I carved out a few new swims this spring on a rather inaccessible "big crucian" water. My intention was three fold, avoid going afloat, avoid other people, and enable me to creep up on some big fish uninterrupted. Fishing for crucians from a boat is a total drag as far as I'm concerned, all the messing about with anchors and the unavoidable clonking, it's just not my bag, but getting to the fish on this vast lake is a little problematic. Unlike the majority of UK lakes and ponds with their well beaten tracks and tidy swims, here in Sweden I have to do it myself, from scratch, you see by mid June all the rather limited and available, natural gap's or conceivable fishing spots from land are filled with a variety of boats, usually occupied by well inebriated summer zander anglers who have a habit of turning up a bit pissed just as the swim goes on the boil or else returning worse for wear at dawn. I understand them, but they just look at me puzzled, an Englishman, fishing in the weed, without a boat. To understand just how peculiar I may seem to them, imagine a half-cut Swede banging on about leviathan zander, in a rowing boat beating the water to froth with a lure on your local crucian pond. Anyway if there isn't a boat parked in the way, you can count on it being a popular bathing spot, akin to an African watering hole, where protective mothers gather in large numbers to watch over their noisy offspring. They wallow about like inked up, tanned up cottage cheese in Lycra, settling conflicts at long range with a torrent of guttural outbursts. Or failing that there'll be hoard of youngsters; they roll up on BMX's with their petrol station fishing gear and Nintendo thumbs, hardly your idyllic pond life, but the crucians are just too big, too delightful to ignore.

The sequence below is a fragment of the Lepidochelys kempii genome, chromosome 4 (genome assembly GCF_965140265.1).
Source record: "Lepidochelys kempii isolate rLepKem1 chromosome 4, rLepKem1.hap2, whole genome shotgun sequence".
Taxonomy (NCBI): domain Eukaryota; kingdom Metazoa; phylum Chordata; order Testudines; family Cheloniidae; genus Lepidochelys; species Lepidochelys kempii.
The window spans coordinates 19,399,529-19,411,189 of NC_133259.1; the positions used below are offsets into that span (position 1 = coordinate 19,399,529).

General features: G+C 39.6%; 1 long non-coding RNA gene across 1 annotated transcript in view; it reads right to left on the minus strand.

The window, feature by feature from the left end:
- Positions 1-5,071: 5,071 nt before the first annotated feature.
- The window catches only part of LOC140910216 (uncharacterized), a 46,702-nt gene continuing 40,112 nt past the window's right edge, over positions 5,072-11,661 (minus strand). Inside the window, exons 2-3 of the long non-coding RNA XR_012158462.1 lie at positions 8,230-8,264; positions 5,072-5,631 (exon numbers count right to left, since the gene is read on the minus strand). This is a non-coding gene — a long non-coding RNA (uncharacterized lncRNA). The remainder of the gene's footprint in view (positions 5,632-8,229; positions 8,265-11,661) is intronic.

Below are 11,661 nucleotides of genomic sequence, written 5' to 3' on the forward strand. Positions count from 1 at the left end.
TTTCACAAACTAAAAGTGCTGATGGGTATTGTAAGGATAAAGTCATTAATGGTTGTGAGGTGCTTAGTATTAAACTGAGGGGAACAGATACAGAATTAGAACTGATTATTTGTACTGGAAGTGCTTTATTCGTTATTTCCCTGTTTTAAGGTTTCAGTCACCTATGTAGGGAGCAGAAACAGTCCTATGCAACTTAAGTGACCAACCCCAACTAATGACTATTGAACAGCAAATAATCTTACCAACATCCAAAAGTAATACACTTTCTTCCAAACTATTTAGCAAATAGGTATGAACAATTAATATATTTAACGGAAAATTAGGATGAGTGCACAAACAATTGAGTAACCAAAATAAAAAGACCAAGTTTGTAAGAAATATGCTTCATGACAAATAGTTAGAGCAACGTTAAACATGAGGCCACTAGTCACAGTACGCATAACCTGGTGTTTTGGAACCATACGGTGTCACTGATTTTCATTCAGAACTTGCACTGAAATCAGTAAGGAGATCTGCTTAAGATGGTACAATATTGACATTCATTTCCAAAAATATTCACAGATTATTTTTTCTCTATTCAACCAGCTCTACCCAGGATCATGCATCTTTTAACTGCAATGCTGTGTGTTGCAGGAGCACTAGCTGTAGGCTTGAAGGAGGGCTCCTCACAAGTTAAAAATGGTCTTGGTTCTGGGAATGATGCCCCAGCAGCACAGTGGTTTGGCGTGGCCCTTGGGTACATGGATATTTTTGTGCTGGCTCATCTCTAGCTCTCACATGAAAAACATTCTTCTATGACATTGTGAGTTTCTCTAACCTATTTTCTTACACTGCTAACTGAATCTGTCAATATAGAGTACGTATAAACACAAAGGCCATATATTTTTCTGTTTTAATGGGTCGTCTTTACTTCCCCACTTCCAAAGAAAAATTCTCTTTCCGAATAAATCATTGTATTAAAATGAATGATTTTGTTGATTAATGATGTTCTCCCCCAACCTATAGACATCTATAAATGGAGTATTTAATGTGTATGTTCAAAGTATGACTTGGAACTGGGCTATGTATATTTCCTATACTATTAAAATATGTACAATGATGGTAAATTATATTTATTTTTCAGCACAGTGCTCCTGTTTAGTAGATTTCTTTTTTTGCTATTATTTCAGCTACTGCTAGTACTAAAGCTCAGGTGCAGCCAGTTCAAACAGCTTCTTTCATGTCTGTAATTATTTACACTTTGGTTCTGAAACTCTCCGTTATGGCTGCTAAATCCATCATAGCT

So on this particular lake I make my own access, usually through the vast reed beds which led to a lily clad marginal shelf and home to some very big crucians. The groundwork is done in the spring when there's not too much growth, with the help of a few long branches, pallets and the odd discarded shed door. After a fair bit of work a tunnel and reasonably comfortable platform can be created. Mind you it does need a whole lot of pruning throughout the summer, after a week or so it can resemble the Burmese Jungle. So I've usually got a pair of secateurs with me when I pop down to wean/feed the fish as it were. To avoid the huge shoals of bream I put a few discreet piles of 4mm trout pellets as close to green stuff as possible. But it's not just avoiding the bream, come the evening or at dawn if the wind is still, the air is thick with biting insects, worst of all are the black fly that can induce panic, they crawl silently into every orifice. No longer a problem though, I recently bought a ThermaCell device, and to be honest I've not been pestered since, it's worth its weight if you fish in insect infested places. It smoulders away creating a insect free zone.